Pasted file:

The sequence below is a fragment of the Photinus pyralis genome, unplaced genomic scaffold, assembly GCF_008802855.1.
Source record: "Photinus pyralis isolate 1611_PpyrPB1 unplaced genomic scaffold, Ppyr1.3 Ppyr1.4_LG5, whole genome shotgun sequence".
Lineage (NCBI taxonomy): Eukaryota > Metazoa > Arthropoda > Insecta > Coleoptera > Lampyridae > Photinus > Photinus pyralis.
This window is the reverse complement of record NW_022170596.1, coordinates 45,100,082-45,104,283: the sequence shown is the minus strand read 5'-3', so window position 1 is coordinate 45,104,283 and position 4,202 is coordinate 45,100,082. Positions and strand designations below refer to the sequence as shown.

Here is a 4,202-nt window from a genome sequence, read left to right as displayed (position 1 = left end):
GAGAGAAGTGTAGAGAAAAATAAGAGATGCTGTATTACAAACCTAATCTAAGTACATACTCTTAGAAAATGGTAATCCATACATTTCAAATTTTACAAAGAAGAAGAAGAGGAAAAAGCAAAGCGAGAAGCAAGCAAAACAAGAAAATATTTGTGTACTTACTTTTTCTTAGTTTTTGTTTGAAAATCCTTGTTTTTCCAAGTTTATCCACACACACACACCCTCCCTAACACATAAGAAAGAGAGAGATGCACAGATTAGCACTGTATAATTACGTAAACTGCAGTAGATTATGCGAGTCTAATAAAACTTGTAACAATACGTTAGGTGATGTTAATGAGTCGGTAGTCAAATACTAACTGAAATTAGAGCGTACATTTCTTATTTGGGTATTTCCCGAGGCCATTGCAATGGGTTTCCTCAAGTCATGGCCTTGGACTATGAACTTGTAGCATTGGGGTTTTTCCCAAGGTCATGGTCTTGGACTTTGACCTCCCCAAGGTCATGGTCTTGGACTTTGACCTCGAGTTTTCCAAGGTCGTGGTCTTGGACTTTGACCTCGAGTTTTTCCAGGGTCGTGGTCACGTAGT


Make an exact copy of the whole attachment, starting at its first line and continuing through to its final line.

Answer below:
The sequence below is a fragment of the Photinus pyralis genome, unplaced genomic scaffold, assembly GCF_008802855.1.
Source record: "Photinus pyralis isolate 1611_PpyrPB1 unplaced genomic scaffold, Ppyr1.3 Ppyr1.4_LG5, whole genome shotgun sequence".
Lineage (NCBI taxonomy): Eukaryota > Metazoa > Arthropoda > Insecta > Coleoptera > Lampyridae > Photinus > Photinus pyralis.
This window is the reverse complement of record NW_022170596.1, coordinates 45,100,082-45,104,283: the sequence shown is the minus strand read 5'-3', so window position 1 is coordinate 45,104,283 and position 4,202 is coordinate 45,100,082. Positions and strand designations below refer to the sequence as shown.

Here is a 4,202-nt window from a genome sequence, read left to right as displayed (position 1 = left end):
GAGAGAAGTGTAGAGAAAAATAAGAGATGCTGTATTACAAACCTAATCTAAGTACATACTCTTAGAAAATGGTAATCCATACATTTCAAATTTTACAAAGAAGAAGAAGAGGAAAAAGCAAAGCGAGAAGCAAGCAAAACAAGAAAATATTTGTGTACTTACTTTTTCTTAGTTTTTGTTTGAAAATCCTTGTTTTTCCAAGTTTATCCACACACACACACCCTCCCTAACACATAAGAAAGAGAGAGATGCACAGATTAGCACTGTATAATTACGTAAACTGCAGTAGATTATGCGAGTCTAATAAAACTTGTAACAATACGTTAGGTGATGTTAATGAGTCGGTAGTCAAATACTAACTGAAATTAGAGCGTACATTTCTTATTTGGGTATTTCCCGAGGCCATTGCAATGGGTTTCCTCAAGTCATGGCCTTGGACTATGAACTTGTAGCATTGGGGTTTTTCCCAAGGTCATGGTCTTGGACTTTGACCTCCCCAAGGTCATGGTCTTGGACTTTGACCTCGAGTTTTCCAAGGTCGTGGTCTTGGACTTTGACCTCGAGTTTTTCCAGGGTCGTGGTCACGTAGT